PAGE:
Fearing our friends in Afghanistan

Armed ConflictsUnrest, Conflicts and WarAfghanistanHamid KarzaiAl-QaedaWar in Afghanistan (2001-present)

With the war in Afghanistan going badly, Western forces have been ordered to adopt new safeguards to keep themselves from being killed. That's no surprise. The surprise is where the danger comes from: not the Taliban or al-Qaida, but our own allies.

So far this year, 17 Western troops have been killed by official members of the Afghan security forces. On Monday, two British soldiers died at the hands of an Afghan officer after they refused to admit him to their base. Last month, two Americans were killed inside the Interior Ministry, which is supposed to be one of the most secure sites in the country. President Hamid Karzai has refused to prosecute a powerful former governor they blame for the attacks.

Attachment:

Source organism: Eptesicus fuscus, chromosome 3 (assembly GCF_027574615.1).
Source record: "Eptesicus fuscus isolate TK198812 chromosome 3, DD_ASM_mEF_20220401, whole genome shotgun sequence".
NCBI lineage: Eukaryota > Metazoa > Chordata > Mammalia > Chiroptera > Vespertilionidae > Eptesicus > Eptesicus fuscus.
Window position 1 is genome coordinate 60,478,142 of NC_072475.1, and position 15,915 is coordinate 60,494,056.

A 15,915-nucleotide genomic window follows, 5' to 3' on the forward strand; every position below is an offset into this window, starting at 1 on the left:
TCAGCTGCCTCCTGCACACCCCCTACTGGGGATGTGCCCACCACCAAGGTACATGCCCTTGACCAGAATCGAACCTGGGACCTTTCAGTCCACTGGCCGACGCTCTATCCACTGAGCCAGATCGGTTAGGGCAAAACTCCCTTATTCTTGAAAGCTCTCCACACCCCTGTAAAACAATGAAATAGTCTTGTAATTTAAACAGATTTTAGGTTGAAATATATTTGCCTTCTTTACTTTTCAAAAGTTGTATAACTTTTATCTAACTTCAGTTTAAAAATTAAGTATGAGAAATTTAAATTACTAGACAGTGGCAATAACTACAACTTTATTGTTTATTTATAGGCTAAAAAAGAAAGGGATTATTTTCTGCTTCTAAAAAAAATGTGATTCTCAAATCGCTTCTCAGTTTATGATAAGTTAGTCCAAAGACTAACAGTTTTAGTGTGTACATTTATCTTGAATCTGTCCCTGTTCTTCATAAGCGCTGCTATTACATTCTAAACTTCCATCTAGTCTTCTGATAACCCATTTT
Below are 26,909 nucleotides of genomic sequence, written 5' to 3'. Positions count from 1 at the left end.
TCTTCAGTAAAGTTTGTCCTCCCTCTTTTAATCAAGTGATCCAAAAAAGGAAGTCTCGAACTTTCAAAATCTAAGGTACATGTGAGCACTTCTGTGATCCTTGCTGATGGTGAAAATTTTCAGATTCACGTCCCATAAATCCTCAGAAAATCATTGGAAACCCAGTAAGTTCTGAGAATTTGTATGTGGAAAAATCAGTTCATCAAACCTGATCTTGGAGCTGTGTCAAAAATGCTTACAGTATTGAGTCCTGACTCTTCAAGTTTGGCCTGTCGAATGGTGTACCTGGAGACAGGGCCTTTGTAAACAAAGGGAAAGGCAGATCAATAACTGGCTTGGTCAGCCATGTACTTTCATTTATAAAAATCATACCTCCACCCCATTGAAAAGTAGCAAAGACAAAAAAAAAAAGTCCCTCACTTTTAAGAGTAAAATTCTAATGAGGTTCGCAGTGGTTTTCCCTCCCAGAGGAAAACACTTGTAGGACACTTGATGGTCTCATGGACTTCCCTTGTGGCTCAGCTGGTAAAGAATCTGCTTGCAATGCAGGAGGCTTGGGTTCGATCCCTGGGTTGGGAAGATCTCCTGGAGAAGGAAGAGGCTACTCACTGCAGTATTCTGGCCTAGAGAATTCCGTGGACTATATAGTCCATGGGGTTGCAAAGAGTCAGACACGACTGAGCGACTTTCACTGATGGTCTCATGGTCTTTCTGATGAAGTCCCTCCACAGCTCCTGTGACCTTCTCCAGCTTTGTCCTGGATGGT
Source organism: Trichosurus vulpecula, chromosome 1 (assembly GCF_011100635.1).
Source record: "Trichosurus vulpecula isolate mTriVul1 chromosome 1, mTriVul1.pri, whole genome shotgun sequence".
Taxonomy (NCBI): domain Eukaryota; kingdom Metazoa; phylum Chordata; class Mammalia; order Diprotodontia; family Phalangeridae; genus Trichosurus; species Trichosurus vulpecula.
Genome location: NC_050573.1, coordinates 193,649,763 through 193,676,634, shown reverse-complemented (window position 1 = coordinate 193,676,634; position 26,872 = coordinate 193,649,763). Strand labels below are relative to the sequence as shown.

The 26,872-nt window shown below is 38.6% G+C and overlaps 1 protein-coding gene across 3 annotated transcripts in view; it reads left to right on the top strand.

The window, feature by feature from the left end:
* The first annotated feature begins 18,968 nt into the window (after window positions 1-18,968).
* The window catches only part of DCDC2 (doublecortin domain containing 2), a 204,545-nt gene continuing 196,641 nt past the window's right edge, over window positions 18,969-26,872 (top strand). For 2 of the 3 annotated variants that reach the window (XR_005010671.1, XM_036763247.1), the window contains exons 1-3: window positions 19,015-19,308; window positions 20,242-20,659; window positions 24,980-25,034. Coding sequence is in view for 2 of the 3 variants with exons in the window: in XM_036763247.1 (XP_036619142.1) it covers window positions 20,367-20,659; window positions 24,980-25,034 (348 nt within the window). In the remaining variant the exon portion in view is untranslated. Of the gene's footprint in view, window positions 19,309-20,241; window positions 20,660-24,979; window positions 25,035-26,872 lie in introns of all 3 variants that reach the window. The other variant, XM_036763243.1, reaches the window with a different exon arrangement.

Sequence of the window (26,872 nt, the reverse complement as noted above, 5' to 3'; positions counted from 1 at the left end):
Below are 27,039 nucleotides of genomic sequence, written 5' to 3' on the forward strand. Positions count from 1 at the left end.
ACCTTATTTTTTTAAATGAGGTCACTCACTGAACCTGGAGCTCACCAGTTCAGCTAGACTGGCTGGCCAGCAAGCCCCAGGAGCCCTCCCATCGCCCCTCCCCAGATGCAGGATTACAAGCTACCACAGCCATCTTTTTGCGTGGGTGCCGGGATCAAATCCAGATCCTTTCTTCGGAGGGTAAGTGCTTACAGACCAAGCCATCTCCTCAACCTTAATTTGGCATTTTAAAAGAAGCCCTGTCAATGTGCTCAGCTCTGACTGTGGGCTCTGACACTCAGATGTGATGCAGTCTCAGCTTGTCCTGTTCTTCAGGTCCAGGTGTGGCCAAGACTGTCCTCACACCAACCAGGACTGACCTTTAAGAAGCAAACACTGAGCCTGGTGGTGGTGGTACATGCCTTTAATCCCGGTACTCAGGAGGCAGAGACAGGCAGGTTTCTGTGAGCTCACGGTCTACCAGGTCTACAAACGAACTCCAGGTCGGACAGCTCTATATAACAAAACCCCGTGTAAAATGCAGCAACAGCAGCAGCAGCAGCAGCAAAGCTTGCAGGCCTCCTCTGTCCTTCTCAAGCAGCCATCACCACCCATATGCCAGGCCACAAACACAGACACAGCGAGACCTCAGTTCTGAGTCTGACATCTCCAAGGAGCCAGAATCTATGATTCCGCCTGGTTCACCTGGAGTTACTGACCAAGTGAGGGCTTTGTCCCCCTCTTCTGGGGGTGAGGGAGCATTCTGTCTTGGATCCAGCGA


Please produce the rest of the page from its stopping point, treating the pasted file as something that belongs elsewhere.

So now, soldiers have been ordered to face their desks to the door to avoid being ambushed from behind. They will carry weapons into Afghan buildings where arms were previously banned. And, reports The Los Angeles Times, "anytime a group of Western soldiers is gathered on a joint base to exercise, train or even sleep, one member of the unit is required to be armed and on alert fro possible fratricide attacks." 

It's hard enough to win a war against a clear enemy. It's even harder in a counterinsurgency war alongside firm allies. But trying to kill the enemy while worrying about being killed by your friends is a task that borders on the impossible.

Yet 11 years into this war, that's what we are asking of our troops -- to risk their lives on behalf of people who may murder them. What do you call a situation like this? A failure.

 

Copyright © 2014, Los Angeles Times
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